## Dividing Five Diamonds Equally

How can five people divide a bag of five diamonds equally without cutting them while still leaving one diamond remaining in the sack?

Give four of the lucky folks a diamond each, then give the fifth person the bag with the remaining diamond still inside.

## Buckets of Coins

Which would be worth more, a bucket full of nickels or a half bucket of dimes?

The half bucket of dimes. It might be tempting to say they’d be worth the same, since a nickel is worth half as much as a dime. This would be accurate if they were the same size, but the dime is smaller. Thus more dimes would fit in the same space, resulting in more value for you, you lucky dog.

## Archaeologist Laughed At

An archaeologist publicizes his find, a coin marked 649 BC, but is laughed at by his peers. Why?

No coins were ever marked BC because the BC / AD dating system wasn’t even devised until 525 AD. And it wasn’t widely used until after 800 AD.

## Why This Particular Order?

Why are these letters grouped in this particular order?

1) DFGHLPRU

2) KSTV

3) CO

4) AIW

8) MN

The letters are grouped by the number of U.S. States beginning with that letter. M and N are tied for each starting eight states.

## What Letter Comes Next?

The letters in this series are ones that don’t begin something. Figure out what that something is, and what letter comes next.

B E J ?

Q. The thing they don’t begin is states in the United States of America. The final three letters in the series are X, Y and Z.

## Groups of Creatures

These are names given to groups of creatures or things, but they have been scrambled. What is the correct arrangement?

Colony of Birds

Horde of Spiders

Den of Wild Pigs

Clutter of Crows

Nest of Snakes

Park of Elks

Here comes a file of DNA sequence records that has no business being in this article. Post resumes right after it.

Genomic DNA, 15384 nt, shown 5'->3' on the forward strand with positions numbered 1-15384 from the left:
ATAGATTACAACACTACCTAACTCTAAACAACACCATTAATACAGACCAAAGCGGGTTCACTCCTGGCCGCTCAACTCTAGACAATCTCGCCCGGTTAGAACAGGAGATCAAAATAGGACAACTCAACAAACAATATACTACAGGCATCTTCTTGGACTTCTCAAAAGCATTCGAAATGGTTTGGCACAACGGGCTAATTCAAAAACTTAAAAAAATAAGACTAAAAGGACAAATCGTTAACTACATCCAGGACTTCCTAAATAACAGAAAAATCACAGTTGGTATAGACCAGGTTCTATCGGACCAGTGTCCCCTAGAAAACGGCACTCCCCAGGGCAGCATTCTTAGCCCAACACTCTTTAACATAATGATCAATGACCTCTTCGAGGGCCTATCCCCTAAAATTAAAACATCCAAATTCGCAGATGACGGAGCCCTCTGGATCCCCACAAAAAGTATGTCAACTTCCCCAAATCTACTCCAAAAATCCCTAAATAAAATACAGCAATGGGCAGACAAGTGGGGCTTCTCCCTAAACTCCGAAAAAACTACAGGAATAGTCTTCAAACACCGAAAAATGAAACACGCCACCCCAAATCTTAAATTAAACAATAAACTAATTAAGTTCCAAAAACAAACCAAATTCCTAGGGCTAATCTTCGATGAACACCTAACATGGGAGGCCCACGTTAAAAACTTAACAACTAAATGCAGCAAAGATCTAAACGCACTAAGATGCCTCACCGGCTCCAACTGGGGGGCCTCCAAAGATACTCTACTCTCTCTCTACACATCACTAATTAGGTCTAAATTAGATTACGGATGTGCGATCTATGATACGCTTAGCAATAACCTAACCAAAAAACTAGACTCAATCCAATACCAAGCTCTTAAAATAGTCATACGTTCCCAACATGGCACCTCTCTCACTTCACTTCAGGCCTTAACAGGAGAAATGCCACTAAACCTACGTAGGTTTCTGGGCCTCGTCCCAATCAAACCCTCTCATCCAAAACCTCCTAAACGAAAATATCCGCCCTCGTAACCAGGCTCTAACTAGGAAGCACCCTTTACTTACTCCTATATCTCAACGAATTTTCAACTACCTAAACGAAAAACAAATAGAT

Doylt of Ferrets

Gang of Machine Guns

Business of Swine

Volery of Artillery

Hover of Gnats

Drift of Frogs

Colony of Frogs

Horde of Gnats

Den of Snakes

Clutter of Spiders

Nest of Machine Guns

Park of Artillery

Doylt of Swine

Gang of Elks

Business of Ferrets

Volery of Birds

Hover of Crows

Drift of Wild Pigs

## Books By Charles Dickens

Pair these words to make nine titles of books by Charles Dickens:

A LITTLE 1 RUDGE B PICKWICK 2 COPPERFIELD C EDWIN 3 TIMES D BARNABY 4 CHUZZLEWIT E NICHOLAS 5 PAPERS F HARD 6 HOUSE G BLEAK 7 DROOD H DAVID 8 DORRIT I MARTIN 9 NICKLEBY

A 8 = LITTLE DORRIT

B 5 = PICKWICK PAPERS

C 7 = EDWIN DROOD

D 1 = BARNABY RUDGE

E 9 = NICHOLAS NICKLEBY

F 3 = HARD TIMES

G 6 = BLEAK HOUSE

H 2 = DAVID COPPERFIELD

I 4 = MARTIN CHUZZLEWIT

## Complete the Word Square

A word square is a combination of words that can be spelled horizontally and vertically.

The most well known is called the Sator Square (in Latin):

S A T O R A R E P O T E N E T O P E R A R O T A S

What five words complete this word square?

I T C H E S T _ _ _ _ _ C _ _ _ _ _ H _ _ _ _ _ E _ _ _ _ _ S _ _ _ _ _

Thrust, Crisco, Hussar, Escape and Stores.

Making this lovely word square below:

I T C H E S T H R U S T C R I S C O H U S S A R E S C A P E S T O R E S

## What is the secret to this?

What is the secret to this?

A1

C1

E3

H3

What comes next?

I2.

Each entry is a letter, in alphabetical order starting with A, followed by the number of occurrences of that letter in the phrase “What is the secret to this”.

There’s one ‘a’, thus we get A1. There are no ‘b’s so it doesn’t appear, then there’s one ‘c’, and so on.

## Wily Winifred and the Case of the Odd Numbers

Mrs. Shine was having a rough day and wanted a break. So she asked her class to calculate the sum of the first 50 odd numbers. In a few moments, Winifred was at her desk with the correct answer of 2,500. Stunned, Mrs. Shine figured she must have gotten lucky, and sent precocious Winifred back to her seat with the task of finding the sum of the first 75 odd numbers. Again, Winifred returned in seconds with the correct answer (5,625).

How did Winifred find the answer so quickly?

Winifred, being the precocious child she is, realized there was a pattern when computing smaller sums of odd numbers.

First 3: 1 + 3 + 5 = 9

First 4: 1 + 3 + 5 + 7 = 16

First 5: 1 + 3 + 5 + 7 + 9 = 25

Do you see the pattern like our dear friend Winnie?

For the first *n* odd numbers, the sum is equal to n^{2}. Thus the first 50 is 50^{2}, or 2,500, and the first 75 is 75^{2}, or 5,625.